Walter: A lot of people that come to me recognize what we talked about earlier about objectivity credentials. So, in many instances, lawyers, law firms, and accounting firms come to me, and in some instances they come at the eleventh-most hour. I got a call from an international accounting firm indicating that they had a corporation in Germany that wanted to acquire somebody in Bergen County, New Jersey and required us to do what was called an allocation of purchase price and could it be done within 30 days. A heroic undertaking. We did it. We pulled out all the stoppers and put everything else on advance for a week to ten days and created a result that, I would say, made that transaction take place where it might not have. It required us to engage colleagues who were specialists in real estate, specialists in lots of other… we had to talk to people that were expert in intangible assets like software, copyrights, patents, trademarks, and employment contracts and things of that kind, but we did it. And we did it because beyond the objectivity credentials, we employ innovative talents. We, therefore, are looking for the most challenging questions that anybody can come up with. Not that we would have all the answers to everybody, but if we don't have the answers we'll get them, and we'll find them outside of our enterprise and our practice if we have to, but in many cases, we do find them within our practice.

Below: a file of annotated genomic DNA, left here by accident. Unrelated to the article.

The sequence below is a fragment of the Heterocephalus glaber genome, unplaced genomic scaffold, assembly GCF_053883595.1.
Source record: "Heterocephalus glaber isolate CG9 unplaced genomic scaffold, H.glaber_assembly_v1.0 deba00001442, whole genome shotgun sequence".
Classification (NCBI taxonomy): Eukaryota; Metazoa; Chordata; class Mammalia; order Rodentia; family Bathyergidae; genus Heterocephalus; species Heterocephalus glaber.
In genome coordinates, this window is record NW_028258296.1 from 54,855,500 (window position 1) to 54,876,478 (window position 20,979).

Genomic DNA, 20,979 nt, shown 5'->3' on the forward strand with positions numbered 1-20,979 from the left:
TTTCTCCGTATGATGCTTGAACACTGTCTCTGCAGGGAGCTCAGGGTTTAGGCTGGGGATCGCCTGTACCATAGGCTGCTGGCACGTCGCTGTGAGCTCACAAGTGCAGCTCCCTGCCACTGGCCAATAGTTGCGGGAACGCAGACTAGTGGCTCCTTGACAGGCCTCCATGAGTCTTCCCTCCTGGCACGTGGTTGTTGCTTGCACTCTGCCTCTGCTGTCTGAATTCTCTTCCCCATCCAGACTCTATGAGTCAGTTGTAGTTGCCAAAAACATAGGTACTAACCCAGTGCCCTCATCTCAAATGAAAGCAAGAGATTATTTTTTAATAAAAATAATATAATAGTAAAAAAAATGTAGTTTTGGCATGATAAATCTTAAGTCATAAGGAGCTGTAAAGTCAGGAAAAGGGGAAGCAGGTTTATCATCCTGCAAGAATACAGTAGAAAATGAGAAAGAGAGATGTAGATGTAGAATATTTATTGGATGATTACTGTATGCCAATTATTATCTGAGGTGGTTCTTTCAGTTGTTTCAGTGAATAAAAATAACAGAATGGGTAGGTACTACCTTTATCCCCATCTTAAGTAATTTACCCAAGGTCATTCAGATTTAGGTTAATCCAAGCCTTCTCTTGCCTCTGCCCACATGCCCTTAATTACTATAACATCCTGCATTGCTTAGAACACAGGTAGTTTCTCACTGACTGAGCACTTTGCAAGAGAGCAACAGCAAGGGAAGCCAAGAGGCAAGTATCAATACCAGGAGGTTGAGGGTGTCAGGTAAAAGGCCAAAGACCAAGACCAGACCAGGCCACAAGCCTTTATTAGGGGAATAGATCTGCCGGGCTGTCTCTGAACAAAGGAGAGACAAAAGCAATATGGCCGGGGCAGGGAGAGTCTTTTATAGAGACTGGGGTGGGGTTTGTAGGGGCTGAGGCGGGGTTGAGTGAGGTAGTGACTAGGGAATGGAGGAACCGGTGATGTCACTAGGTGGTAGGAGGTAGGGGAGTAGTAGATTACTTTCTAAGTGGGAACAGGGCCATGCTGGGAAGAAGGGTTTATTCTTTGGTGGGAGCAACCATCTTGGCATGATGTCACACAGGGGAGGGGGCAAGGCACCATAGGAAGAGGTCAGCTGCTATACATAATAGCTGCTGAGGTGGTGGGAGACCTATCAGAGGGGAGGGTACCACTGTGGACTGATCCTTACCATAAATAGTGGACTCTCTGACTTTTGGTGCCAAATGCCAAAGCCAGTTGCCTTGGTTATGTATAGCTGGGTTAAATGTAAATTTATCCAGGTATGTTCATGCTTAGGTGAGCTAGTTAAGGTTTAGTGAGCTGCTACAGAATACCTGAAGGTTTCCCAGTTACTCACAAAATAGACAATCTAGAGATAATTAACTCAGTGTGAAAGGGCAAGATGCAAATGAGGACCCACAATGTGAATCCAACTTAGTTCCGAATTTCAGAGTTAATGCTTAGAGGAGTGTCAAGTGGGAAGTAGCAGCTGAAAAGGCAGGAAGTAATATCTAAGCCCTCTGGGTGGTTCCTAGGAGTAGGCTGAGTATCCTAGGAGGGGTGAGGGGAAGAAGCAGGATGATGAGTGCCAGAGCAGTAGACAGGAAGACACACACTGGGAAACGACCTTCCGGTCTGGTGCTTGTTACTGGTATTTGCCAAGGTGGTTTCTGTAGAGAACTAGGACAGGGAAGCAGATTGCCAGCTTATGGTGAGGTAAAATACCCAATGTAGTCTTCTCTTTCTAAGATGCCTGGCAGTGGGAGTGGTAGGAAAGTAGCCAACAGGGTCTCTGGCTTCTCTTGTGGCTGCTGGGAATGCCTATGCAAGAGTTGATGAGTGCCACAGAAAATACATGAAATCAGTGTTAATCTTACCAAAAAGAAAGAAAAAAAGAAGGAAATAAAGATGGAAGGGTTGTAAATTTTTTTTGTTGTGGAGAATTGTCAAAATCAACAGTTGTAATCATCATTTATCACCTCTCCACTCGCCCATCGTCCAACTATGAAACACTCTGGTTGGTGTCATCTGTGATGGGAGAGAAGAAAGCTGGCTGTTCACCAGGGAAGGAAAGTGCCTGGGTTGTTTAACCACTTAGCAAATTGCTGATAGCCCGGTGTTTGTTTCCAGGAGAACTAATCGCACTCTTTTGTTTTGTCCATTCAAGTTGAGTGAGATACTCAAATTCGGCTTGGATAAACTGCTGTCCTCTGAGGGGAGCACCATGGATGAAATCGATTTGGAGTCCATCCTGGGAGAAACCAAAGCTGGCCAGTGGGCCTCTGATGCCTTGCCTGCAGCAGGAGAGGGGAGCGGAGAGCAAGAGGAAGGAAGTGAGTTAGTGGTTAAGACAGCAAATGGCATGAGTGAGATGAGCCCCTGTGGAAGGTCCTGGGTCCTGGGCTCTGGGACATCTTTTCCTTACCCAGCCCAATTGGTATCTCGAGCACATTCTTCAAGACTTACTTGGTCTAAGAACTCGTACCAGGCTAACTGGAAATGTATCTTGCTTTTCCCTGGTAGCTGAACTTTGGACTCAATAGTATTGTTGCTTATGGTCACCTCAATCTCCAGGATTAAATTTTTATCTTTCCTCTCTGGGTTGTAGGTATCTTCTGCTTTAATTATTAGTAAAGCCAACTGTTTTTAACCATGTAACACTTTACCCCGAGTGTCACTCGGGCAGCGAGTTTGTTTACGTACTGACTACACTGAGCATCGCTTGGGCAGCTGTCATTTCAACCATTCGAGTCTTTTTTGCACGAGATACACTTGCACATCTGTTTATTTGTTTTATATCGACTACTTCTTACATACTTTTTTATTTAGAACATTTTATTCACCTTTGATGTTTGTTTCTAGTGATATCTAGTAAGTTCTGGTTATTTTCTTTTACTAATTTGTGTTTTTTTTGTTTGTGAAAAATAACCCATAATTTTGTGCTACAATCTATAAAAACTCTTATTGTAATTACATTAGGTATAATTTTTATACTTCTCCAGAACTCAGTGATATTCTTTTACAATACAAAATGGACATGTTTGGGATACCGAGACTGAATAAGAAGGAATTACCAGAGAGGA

A lot of people that come to me recognize what we talked about earlier about objectivity credentials.
Jeff: Very good. One thing I want to go ahead and say right now and this is just to let people know—this is not an open invitation to call Walter Zweifler or any other appraiser across the country at the eleventh hour to try to get your business done [Laughter] because that's not probably the optimal course of action to take. Walter, what I'd like you to do right now, if people would like to chat with you, if they have some questions that they would like you to answer personally, some specific questions for their particular situation, what can they do? What number should they call? How can they reach you?
Walter: Number one, they can go to our website which is zweifler.com and send us an email—Z-W-E-I-F-L-E-R.com. Number two, they can telephone us at our New York office, which is 212-809-6435, and finally, if they want to see what we look like, 24-7 they can call us on Skype at zweifler1—Z-W-E-I-F-L-E-R and the numeral one. Those three ways will probably get us, and we will look forward to hearing from anybody.
Jeff: Well, Walter Zweifler, once again, I want to thank you so much. We enjoyed our conversation, and I'm looking forward personally to having you back on again very, very soon.
Walter: Thank you for having me. I'll look forward to it, as well.
Jeff: Thank you again to Walter Zweifler for joining us today on the Morgan & Westfield podcast presented by Morgan & Westfield, a nationwide leader in business sales and appraisals.
If you'd like more information about buying or selling a business, call Morgan & Westfield at 888-693-7834. Again that's 888-693-7834, or visit morganandwestfield.com. Until next time, I'm Jeff Allen. Thanks for listening.